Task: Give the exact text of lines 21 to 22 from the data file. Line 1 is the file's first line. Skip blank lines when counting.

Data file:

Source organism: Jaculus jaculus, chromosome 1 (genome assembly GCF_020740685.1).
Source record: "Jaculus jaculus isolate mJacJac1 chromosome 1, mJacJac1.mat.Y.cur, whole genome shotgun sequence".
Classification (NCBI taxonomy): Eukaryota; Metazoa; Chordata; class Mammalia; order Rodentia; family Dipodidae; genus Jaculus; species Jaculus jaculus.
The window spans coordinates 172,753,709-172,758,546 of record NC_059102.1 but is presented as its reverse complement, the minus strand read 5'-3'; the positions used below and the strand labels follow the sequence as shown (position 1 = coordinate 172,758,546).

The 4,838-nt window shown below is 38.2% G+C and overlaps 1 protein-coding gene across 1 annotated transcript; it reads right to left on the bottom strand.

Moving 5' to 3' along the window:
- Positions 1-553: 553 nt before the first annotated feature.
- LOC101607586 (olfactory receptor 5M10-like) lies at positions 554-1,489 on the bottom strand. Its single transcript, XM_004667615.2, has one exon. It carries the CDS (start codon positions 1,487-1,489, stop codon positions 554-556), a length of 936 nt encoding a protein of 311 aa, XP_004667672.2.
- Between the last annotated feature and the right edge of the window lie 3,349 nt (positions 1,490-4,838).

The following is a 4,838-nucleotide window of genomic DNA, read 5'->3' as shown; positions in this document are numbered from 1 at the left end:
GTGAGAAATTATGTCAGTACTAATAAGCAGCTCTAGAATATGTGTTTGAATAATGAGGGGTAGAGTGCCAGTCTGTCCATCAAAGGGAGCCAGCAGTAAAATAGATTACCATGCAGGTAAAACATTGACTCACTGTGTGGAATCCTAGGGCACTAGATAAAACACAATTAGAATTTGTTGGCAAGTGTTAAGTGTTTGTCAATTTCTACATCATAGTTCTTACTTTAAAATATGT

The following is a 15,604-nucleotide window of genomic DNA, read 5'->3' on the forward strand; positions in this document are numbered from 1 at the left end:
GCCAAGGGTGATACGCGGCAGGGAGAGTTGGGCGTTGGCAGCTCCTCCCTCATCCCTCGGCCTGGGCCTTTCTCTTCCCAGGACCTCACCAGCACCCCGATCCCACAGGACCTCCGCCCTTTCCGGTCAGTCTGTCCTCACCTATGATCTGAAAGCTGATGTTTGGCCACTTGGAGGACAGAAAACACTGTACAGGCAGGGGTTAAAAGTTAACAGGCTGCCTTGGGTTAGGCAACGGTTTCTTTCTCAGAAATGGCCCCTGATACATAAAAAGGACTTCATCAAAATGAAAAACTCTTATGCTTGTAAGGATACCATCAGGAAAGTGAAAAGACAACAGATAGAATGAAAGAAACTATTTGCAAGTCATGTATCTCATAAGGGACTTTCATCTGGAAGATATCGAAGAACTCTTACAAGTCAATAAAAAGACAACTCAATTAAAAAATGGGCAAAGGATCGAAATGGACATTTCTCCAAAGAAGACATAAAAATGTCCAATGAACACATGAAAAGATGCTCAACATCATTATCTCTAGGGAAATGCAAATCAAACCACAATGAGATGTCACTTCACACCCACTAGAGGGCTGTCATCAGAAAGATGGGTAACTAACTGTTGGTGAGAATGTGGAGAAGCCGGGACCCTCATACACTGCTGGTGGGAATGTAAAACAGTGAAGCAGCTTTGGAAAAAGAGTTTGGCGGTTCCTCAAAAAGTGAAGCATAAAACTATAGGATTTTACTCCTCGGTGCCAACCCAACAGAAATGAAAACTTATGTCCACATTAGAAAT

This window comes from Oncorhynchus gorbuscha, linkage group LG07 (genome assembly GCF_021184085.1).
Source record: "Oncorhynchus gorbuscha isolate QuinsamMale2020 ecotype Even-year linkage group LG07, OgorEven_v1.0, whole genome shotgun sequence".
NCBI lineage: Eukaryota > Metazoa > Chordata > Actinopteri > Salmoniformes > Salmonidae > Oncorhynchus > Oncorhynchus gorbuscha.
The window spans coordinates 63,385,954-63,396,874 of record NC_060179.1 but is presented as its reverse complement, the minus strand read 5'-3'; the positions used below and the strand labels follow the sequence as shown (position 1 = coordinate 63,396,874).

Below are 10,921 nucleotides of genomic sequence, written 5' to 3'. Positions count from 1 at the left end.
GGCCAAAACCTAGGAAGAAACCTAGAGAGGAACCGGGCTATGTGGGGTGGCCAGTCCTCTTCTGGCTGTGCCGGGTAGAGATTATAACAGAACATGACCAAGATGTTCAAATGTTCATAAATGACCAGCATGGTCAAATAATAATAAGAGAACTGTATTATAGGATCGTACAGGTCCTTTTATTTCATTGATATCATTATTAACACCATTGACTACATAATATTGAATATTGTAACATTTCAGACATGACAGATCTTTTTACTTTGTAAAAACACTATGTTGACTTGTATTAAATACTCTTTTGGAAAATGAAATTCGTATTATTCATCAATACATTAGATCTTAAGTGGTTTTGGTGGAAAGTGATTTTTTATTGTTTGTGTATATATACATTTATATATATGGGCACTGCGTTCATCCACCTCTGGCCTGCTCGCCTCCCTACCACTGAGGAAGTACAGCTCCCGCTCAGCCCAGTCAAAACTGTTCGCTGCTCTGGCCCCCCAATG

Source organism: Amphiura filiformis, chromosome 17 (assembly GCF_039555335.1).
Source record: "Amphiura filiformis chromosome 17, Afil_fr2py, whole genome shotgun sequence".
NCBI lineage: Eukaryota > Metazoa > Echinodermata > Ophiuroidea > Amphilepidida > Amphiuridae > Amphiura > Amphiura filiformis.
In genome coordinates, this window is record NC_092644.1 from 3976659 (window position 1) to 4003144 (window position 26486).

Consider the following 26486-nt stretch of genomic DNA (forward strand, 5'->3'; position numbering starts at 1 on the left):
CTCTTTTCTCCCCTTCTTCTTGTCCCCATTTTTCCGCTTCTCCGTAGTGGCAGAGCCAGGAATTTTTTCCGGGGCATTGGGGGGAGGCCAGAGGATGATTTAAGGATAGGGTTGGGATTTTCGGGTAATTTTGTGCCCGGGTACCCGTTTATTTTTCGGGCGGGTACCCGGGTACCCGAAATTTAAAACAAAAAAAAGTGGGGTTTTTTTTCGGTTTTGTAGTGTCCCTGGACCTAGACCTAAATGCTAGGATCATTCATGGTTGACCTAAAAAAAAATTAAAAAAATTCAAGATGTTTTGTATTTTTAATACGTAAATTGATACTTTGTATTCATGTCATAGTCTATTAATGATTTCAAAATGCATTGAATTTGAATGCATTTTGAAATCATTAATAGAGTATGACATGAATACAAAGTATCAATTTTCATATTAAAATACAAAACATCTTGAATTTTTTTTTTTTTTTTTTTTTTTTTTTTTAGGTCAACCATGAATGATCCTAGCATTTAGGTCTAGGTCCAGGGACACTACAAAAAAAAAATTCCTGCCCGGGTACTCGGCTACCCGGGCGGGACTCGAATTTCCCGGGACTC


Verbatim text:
Source record: "Amphiura filiformis chromosome 17, Afil_fr2py, whole genome shotgun sequence".
NCBI lineage: Eukaryota > Metazoa > Echinodermata > Ophiuroidea > Amphilepidida > Amphiuridae > Amphiura > Amphiura filiformis.